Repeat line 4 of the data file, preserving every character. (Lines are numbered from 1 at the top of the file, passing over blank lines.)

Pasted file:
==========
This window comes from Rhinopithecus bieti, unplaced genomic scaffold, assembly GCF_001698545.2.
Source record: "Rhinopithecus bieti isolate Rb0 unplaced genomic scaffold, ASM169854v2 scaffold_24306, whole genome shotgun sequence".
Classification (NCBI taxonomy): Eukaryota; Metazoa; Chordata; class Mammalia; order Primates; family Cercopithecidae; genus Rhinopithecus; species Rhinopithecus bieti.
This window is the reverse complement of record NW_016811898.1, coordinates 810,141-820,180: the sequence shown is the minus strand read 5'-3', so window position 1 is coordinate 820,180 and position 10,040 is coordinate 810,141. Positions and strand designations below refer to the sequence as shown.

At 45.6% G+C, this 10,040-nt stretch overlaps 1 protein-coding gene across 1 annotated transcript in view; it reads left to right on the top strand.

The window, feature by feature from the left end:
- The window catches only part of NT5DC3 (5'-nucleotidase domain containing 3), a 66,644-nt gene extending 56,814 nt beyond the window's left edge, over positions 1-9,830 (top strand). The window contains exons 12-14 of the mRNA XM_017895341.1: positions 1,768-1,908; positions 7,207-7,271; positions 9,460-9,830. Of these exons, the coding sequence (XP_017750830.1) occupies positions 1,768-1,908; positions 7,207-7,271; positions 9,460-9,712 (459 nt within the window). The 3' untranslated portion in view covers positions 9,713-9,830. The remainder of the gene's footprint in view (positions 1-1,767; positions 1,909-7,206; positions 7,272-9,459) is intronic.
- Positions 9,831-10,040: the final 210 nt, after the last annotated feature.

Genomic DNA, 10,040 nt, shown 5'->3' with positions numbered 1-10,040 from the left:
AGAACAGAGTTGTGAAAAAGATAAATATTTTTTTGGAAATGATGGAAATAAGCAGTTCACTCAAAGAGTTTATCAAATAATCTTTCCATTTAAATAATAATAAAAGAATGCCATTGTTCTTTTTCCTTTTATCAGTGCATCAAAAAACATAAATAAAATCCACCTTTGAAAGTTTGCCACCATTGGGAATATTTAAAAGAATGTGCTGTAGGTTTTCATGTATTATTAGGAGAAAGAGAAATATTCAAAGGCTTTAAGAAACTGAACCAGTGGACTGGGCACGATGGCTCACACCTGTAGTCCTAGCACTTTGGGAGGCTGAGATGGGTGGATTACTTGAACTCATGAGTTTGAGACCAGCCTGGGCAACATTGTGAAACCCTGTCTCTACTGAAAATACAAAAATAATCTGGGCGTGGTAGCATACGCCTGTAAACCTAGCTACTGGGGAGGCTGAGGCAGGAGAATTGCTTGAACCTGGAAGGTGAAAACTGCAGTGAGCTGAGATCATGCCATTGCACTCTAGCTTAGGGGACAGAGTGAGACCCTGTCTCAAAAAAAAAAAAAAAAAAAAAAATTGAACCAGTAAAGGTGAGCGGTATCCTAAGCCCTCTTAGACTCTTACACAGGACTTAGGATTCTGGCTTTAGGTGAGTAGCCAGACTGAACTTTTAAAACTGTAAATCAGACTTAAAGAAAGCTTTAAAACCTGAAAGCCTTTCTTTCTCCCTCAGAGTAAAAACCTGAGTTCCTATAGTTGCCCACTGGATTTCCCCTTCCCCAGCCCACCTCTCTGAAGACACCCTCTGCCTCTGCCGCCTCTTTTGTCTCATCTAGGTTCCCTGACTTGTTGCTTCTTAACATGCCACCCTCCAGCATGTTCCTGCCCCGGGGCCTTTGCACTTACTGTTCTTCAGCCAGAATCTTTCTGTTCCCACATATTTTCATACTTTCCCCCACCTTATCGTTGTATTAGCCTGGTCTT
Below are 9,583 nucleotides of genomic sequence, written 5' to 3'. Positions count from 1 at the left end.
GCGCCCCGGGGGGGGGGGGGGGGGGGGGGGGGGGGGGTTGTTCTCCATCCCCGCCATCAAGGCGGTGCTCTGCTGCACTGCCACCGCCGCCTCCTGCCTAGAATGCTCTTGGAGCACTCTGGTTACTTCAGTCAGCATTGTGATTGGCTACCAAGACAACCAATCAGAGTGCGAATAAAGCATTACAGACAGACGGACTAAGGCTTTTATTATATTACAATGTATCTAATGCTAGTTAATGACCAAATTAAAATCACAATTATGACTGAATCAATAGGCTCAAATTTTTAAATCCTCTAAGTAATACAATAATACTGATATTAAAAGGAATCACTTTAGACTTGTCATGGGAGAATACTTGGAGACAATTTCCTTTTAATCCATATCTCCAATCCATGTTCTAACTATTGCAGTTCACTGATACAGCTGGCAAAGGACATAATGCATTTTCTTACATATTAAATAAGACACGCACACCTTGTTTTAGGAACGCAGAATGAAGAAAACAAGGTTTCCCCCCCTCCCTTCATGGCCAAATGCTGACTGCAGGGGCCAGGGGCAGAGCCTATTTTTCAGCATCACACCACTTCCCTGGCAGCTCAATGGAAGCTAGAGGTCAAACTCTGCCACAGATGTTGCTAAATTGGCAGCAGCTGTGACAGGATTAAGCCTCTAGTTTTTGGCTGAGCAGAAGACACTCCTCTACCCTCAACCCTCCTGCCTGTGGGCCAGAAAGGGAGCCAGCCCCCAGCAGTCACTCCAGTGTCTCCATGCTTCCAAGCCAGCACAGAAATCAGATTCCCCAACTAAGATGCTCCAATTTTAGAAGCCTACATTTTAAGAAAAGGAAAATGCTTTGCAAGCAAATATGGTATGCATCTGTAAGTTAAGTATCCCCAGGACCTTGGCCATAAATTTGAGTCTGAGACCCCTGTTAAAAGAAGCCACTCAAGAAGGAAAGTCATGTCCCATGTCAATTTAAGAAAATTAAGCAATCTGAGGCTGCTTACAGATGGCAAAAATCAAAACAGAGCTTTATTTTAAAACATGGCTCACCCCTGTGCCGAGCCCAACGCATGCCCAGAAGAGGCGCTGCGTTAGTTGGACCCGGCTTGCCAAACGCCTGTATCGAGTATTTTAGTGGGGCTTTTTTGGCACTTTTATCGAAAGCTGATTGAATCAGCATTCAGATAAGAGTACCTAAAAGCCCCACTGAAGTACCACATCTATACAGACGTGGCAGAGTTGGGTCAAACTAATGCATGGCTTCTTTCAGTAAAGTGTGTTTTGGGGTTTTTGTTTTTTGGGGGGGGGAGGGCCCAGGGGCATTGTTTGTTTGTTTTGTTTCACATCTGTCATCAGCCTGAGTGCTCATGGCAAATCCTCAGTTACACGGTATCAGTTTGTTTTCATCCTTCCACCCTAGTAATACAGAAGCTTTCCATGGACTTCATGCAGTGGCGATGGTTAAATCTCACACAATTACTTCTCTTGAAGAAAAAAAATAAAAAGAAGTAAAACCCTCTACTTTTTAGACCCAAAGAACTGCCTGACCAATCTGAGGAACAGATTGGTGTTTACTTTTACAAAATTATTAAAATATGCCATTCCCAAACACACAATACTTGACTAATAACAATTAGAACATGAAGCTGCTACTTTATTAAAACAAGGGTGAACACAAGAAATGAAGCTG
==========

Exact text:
This window is the reverse complement of record NW_016811898.1, coordinates 810,141-820,180: the sequence shown is the minus strand read 5'-3', so window position 1 is coordinate 820,180 and position 10,040 is coordinate 810,141. Positions and strand designations below refer to the sequence as shown.